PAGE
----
I was told of a church in which an incident had happened 80 years ago. Apparently there was a big tree on the church’s property, and one of the branches was overhanging into a neighbour’s yard, dropping leaves. The neighbour complained, and so one of the church members chopped off the offending branch. Problem was, that tree had been planted a long time ago in memory of another member’s grandfather.
And so began a long war between these two members. And their families. And their children. And their children’s children. Three generations of hostility with both sides opposing anything the other suggested on principle. And the church wonders why they haven’t seen a single convert in decades. Maybe their lampstand has been removed?
If we don’t show love for one another, we stop being useful to God in his work of restoring his world. It makes you wonder how many churches have had their lampstand removed; no longer used by God because of their lack of love for one another.2:7a Whoever has ears, let them hear what the Spirit says to the churches.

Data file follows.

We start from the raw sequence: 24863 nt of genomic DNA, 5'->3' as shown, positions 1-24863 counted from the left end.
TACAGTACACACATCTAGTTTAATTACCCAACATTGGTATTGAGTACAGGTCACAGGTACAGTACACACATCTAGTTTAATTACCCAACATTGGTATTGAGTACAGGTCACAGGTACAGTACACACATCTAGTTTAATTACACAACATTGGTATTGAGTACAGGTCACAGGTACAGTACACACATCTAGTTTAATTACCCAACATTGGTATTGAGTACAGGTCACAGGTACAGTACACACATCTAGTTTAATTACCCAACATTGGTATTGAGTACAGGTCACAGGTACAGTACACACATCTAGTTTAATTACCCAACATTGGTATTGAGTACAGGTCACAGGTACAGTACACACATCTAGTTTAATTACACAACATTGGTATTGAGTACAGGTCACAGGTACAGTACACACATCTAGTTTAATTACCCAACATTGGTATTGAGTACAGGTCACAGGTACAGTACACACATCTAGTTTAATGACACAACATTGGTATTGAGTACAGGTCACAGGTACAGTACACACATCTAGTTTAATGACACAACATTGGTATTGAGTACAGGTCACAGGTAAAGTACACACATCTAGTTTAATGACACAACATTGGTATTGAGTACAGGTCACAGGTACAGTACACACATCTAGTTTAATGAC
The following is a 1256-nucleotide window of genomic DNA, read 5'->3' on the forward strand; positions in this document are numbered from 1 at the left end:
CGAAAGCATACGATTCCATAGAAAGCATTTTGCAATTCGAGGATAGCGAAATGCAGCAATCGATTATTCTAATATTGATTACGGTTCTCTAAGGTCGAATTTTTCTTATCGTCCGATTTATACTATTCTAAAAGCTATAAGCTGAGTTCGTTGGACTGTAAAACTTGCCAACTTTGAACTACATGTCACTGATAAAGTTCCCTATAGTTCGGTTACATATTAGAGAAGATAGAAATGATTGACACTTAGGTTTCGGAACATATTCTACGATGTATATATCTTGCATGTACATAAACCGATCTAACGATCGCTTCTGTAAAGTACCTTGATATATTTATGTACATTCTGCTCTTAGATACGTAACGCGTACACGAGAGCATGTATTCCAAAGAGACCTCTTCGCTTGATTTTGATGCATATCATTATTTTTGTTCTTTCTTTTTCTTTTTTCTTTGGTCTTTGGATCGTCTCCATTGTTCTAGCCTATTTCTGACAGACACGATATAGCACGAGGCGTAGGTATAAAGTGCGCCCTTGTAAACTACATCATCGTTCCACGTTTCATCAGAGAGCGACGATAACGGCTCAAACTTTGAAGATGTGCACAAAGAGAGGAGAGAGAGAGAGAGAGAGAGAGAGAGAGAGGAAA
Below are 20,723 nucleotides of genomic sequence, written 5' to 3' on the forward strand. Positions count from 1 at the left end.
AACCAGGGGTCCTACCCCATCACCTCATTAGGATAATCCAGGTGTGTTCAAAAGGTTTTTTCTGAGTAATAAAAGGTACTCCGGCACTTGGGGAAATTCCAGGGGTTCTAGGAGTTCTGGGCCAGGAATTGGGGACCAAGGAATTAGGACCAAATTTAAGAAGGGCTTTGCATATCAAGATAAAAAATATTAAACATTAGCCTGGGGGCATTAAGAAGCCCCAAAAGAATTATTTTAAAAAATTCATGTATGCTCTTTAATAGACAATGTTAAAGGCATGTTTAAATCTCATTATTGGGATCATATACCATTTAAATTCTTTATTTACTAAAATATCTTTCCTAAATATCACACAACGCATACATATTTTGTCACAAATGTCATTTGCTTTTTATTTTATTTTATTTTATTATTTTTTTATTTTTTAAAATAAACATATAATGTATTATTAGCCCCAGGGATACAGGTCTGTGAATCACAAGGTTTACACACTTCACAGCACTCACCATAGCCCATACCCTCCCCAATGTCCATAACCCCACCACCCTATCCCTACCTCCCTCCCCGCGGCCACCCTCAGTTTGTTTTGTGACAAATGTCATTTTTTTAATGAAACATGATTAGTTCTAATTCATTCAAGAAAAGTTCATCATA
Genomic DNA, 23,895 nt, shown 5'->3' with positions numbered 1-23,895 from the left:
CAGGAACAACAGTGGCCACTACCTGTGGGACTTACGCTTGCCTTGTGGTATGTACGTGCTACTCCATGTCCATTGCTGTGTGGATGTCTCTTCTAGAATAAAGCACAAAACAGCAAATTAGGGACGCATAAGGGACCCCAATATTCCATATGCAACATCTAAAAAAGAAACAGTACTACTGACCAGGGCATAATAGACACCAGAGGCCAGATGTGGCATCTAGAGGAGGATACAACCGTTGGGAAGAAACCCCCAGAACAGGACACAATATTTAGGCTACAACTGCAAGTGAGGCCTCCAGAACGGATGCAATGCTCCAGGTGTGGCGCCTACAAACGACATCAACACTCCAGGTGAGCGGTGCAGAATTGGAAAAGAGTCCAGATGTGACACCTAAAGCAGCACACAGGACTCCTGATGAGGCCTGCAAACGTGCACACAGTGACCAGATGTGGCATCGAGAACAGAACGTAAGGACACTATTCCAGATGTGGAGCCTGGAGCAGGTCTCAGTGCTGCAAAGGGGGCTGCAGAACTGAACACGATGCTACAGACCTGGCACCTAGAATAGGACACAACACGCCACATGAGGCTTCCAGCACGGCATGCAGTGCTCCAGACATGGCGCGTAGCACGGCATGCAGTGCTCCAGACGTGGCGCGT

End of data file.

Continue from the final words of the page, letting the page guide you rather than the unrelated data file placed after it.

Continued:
This is important stuff. That’s the bad news.
The good news is in the form of a promise. A promise far better than any performance bonus your boss can offer. Jesus says this:2:7b To the one who is victorious, I will give the right to eat from the tree of life, which is in the paradise of God.
The tree of life appears at the end of Revelation, in John’s vision of a new heaven and a new earth. Last time we saw it was back in Genesis, where the tree of life was guarded by angels with flaming swords as Adam and Eve were sent out of paradise. But now, Jesus holds out the promise of a new Eden. Where we can eat from the tree, symbolising the gift of eternal life that comes through Jesus.
It’s a promise to remind us of the eternal benefits of living the way God intends his people to live. The benefits of resisting the self-centredness of our world, and instead being radically different in how we show love to one another.